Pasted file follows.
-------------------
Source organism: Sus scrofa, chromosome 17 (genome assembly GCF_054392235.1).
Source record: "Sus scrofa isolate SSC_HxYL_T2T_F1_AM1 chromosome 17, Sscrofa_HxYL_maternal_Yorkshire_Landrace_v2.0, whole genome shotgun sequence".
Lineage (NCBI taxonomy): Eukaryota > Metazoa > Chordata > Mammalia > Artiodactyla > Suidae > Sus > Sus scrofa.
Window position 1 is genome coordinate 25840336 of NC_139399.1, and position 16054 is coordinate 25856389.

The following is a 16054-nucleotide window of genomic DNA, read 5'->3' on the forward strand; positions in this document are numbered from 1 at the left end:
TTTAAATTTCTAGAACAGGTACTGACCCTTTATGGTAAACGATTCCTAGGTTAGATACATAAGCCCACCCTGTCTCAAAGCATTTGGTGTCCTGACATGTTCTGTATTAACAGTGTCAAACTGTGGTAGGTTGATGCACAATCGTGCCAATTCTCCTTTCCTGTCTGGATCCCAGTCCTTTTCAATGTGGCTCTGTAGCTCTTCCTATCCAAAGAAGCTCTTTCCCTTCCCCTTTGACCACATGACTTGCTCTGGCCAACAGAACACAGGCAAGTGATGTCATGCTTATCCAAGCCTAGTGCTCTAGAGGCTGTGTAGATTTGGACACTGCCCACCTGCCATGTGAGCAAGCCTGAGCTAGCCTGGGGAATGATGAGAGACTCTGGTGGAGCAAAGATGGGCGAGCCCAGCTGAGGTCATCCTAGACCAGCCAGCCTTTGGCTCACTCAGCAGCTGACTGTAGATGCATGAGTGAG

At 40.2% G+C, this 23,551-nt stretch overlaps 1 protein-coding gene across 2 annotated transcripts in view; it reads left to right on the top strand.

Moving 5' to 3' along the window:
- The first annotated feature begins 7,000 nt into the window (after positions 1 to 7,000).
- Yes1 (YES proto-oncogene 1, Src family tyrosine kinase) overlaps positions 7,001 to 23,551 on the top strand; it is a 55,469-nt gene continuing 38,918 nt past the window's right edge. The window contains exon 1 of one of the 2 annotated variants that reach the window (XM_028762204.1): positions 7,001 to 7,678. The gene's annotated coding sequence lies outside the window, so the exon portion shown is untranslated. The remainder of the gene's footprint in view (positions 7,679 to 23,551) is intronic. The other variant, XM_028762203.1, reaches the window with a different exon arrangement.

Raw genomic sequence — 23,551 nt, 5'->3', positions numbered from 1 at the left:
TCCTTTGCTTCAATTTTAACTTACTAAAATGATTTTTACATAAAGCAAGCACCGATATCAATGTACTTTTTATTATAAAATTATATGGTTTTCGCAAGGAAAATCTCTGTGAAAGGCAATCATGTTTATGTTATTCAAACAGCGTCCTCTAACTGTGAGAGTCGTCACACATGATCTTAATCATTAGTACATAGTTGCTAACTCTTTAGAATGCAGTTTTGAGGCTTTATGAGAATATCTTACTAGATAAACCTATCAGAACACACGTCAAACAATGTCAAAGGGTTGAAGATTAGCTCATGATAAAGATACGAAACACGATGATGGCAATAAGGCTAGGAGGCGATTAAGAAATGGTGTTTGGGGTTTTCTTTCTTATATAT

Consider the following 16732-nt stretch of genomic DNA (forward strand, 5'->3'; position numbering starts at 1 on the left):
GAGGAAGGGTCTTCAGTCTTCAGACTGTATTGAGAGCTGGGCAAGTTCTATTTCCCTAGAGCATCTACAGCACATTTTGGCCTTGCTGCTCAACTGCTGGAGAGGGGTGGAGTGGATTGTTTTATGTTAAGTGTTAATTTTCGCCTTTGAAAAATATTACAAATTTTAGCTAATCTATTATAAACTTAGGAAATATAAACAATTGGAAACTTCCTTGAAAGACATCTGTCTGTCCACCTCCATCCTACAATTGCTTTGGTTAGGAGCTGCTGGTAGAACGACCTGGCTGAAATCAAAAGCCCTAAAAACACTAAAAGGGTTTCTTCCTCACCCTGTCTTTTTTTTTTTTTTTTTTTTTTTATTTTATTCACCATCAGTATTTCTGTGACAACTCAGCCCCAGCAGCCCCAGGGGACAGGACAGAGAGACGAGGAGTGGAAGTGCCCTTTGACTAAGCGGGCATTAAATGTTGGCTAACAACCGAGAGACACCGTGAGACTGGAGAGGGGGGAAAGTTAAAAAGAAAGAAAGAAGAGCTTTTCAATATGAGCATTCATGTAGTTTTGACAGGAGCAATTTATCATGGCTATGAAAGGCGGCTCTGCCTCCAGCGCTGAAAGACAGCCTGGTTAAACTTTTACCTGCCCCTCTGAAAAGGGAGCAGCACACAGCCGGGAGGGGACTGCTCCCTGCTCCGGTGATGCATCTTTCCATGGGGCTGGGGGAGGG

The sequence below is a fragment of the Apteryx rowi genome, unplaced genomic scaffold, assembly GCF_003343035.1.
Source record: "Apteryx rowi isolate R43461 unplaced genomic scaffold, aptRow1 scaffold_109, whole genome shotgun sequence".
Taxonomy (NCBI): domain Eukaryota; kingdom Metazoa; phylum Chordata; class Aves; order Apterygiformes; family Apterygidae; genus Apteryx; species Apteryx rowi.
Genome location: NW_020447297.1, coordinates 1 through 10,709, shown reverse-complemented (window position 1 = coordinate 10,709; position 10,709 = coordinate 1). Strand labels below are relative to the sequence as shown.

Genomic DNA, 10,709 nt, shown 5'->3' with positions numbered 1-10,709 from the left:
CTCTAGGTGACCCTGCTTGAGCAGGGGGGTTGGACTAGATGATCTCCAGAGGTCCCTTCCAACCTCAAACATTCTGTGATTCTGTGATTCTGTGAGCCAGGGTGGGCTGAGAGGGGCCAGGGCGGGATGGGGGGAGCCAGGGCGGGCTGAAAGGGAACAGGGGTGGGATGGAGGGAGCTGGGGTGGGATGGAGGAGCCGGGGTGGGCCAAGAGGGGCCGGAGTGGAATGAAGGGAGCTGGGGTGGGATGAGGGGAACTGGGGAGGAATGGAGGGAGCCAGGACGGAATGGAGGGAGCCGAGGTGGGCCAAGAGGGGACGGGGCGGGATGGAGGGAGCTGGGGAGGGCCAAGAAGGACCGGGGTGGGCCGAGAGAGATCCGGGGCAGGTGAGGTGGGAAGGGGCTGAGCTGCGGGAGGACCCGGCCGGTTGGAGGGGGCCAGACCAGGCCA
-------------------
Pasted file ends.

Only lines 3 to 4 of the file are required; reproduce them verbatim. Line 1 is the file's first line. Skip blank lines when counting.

Lineage (NCBI taxonomy): Eukaryota > Metazoa > Chordata > Mammalia > Artiodactyla > Suidae > Sus > Sus scrofa.
Window position 1 is genome coordinate 25840336 of NC_139399.1, and position 16054 is coordinate 25856389.